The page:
21 February 2008

The Quest for a Tuxedo

Until about a year ago, my home town supported a formal rental shop, known as Squire Tux. Until two days ago, I was under the distinct impression that Squire Tux was still in business. Unfortunately, I had no idea how much lead time the staff of such a place need to prepare a tuxedo for a formal event, so I didn't make any real effort to inquire about renting from them until Tuesday morning. The events thereafter proved surprisingly dramatic.

I'm going to the Met this coming Saturday evening, to see Manon Lescaut, a production reviewed by the New York Times here, and I had hoped (I had even resolved) to wear a tux for the occasion.

So I called Tuesday morning. The telephone number is such as to indicate that I'm talking to somebody at the old location for Squire Tux. Right area code, right prefix thereafter. Nobody at the other end of the line tells me I'm not. What they do tell me, though, is that I'll have to pay a premium, a special "rush charge" to be fitted and have the thing ready for Saturday. Fine, I say obligingly.

Then we make an appointment for 8 in the evening.

By 7:30 I obtain the Squire Tux address on the internet ("anywho.com") to be sure my memory is right -- the address conforms with my memory, and I set off though its early for the Elm Street location. It isn't there. I go up and down the street a couple of times, then go into one of the malls there, and start talking to shop owners. Finally, one of them tells me, "Oh, that closed down about a year ago, though I think they're in Holyoke now."

Well, I go back home -- I'm not in possession of my blackberry these days, though that's another story -- and start trying to call Squire Tux again to ask where they are. I get busy signals over and over. I do some quick research -- delving a little deeper than the anywho listing -- and discover that yes, Squire Tux went out of business a year ago. They seem to have merged with another company called Mr. Tux, but to have closed the stores under the older name.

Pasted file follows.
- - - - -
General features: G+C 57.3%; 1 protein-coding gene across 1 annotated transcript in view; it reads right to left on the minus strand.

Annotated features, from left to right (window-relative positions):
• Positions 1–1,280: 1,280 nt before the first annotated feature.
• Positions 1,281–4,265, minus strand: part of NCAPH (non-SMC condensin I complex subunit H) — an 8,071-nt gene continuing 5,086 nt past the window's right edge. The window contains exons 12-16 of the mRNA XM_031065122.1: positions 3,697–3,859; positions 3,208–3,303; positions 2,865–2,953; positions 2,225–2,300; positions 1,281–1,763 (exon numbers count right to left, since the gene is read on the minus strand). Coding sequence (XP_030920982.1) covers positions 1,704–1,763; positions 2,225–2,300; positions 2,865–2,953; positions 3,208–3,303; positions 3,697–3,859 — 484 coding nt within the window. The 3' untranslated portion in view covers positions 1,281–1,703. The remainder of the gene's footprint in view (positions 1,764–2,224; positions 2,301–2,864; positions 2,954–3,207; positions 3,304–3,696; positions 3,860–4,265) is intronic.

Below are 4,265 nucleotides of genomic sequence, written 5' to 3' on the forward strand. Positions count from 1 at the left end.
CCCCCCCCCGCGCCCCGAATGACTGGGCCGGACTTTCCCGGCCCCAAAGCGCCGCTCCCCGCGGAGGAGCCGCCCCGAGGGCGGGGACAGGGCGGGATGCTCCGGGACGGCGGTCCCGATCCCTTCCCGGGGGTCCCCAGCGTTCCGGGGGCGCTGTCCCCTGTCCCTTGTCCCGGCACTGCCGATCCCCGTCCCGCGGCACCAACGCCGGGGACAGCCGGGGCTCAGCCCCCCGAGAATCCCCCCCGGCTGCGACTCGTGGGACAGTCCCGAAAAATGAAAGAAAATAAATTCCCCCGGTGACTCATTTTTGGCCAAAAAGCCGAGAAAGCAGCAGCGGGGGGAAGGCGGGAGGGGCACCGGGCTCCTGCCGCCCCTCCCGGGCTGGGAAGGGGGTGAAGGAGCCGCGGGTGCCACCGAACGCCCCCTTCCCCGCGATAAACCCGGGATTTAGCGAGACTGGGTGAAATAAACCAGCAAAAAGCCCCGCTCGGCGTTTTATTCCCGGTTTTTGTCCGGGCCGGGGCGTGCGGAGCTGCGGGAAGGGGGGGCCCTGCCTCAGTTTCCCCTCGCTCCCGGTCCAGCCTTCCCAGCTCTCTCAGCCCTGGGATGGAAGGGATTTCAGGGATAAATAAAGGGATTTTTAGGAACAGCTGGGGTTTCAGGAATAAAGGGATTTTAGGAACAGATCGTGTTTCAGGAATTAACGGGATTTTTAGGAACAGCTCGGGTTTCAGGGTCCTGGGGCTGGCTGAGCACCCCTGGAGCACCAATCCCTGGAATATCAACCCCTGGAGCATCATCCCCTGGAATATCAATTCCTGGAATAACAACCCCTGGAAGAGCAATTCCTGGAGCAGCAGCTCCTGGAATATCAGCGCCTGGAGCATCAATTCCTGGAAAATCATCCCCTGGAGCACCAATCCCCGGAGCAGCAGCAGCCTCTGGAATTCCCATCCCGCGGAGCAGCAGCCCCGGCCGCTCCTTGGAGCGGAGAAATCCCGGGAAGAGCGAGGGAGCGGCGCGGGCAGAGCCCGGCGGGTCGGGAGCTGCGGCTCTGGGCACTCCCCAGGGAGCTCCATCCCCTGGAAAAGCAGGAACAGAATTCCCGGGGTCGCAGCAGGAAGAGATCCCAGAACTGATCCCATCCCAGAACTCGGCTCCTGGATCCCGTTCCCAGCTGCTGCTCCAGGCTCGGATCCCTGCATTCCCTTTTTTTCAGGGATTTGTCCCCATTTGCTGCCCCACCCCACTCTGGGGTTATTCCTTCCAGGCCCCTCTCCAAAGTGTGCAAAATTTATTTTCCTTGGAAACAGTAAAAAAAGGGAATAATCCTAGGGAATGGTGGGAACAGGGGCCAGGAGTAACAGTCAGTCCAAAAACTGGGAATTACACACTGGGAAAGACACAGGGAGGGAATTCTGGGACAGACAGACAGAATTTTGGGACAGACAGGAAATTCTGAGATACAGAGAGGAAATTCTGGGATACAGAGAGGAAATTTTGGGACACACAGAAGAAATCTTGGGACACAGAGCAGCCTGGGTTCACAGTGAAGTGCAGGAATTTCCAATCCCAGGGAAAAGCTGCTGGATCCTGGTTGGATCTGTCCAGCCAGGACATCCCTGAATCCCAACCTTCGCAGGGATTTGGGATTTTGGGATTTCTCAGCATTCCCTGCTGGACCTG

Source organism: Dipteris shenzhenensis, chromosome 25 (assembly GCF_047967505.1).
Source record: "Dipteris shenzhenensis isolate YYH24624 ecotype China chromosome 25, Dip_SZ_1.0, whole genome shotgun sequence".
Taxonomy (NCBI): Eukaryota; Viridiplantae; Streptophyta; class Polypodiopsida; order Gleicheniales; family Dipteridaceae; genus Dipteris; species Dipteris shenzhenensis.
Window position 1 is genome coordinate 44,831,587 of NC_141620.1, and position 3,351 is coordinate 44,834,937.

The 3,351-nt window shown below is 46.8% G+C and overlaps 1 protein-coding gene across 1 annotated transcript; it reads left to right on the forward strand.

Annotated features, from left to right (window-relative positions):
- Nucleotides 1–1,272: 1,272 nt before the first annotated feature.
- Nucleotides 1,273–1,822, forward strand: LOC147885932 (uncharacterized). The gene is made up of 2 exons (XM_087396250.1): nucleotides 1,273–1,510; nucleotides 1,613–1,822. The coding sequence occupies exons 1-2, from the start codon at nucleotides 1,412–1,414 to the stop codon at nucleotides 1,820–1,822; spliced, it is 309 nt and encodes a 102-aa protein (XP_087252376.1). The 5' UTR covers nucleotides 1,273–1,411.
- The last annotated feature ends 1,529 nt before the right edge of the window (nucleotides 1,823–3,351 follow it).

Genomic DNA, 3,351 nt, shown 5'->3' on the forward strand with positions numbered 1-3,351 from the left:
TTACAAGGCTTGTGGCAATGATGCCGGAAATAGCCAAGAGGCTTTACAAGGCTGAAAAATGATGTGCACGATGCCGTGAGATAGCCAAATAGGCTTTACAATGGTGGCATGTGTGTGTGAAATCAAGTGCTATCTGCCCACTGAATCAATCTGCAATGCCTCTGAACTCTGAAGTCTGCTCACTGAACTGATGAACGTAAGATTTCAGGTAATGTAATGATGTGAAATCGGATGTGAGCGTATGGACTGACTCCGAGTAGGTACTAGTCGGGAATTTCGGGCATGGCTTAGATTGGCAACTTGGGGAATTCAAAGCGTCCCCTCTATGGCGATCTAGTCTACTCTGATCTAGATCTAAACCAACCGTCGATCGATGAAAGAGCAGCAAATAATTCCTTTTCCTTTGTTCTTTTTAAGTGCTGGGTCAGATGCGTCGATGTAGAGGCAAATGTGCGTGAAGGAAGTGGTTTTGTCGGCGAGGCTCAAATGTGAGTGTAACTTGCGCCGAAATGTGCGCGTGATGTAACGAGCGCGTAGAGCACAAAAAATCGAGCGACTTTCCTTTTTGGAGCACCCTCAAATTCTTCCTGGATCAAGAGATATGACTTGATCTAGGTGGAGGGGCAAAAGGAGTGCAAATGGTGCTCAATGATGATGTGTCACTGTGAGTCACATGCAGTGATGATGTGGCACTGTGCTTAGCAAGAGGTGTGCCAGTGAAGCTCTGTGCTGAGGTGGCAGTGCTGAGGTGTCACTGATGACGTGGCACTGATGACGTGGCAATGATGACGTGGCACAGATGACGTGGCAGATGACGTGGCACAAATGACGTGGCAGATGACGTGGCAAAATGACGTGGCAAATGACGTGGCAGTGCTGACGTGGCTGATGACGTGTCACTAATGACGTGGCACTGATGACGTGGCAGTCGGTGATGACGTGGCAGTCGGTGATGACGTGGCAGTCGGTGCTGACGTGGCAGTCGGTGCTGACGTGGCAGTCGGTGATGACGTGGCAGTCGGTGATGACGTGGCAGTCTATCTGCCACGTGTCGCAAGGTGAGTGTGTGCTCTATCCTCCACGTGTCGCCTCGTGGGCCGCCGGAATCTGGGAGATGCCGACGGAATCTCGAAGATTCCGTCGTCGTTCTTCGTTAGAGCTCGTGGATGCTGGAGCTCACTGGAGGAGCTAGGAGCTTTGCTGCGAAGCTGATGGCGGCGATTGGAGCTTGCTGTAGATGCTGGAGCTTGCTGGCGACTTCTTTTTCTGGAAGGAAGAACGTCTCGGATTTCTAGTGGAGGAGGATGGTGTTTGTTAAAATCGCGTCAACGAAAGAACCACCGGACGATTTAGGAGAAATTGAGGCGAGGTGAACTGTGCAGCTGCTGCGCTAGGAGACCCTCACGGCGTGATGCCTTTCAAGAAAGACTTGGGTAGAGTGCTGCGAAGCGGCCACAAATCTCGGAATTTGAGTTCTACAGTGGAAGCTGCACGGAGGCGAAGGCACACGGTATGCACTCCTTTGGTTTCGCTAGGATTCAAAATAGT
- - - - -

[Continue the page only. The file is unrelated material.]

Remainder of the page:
I then called Beverly, Mass., the HQ of Mr. Tux. A woman there tells me the phone had probably rung through to West Springfield (not Holyoke). But it's now closing in on 8:30 and the propect of getting to that store by closing time at 9 looks dim.

So: I find that there's a Mr. Tux somewhat closer. In Springfield, at the border with Indian Orchard. That I can make. I call them to be sure they're open. They are, a young man tells me. And they'll stay open until 9. If I get there by 9, they'll stay there as long as needed to serve me. Okay, the time is a little tight, but I'll give it a try.

I hop in the car and it looks like I'll be there. Then, half way there, a freak quick snow squall hits Springfield. Almost blinding. I couldn't see three feet in front of the car at the worst of it. This, unsurprisingly, slows me down.

I pull into the Mr. Tux parking lot just as my watch is telling me it IS 9. Jumping out of the car, I see a young man and a young woman closing up the store. I identify myself as the fellow one of them spoke to on the phone half an hour earlier.

He says, "Well, we gave you the benefit of the doubt, sir, but you didn't make it in time."

The benefit of the doubt? What kind of expression is that? What doubt? what benefit?

I yell, "how much more quickly through the snow storm would you have wanted me to drive?" and get back into my car, feeling thoroughly disgruntled.

Okay, so the storm wasn't their fault, unless Mr. Tux has snow making equipment and used it to play with me. Which seems unlikely. But is that "benefit of the doubt" line what they teach in customer service classes? And why, a year after Squire Tux is gone, is it still so easy for the casual customer to think he's talking to an Enfield store of that name? Anywho listing, location-appropriate phone number, an "appointment" with no specification of place other than that which I thought I had just called.

I wrote the folks in Beverly about all this. I'll accept a free tuxedo in the mail. It would make me feel better.

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Knowledge is warranted belief -- it is the body of belief that we build up because, while living in this world, we've developed good reasons for believing it. What we know, then, is what works -- and it is, necessarily, what has worked for us, each of us individually, as a first approximation. For my other blog, on the struggles for control in the corporate suites, see www.proxypartisans.blogspot.com.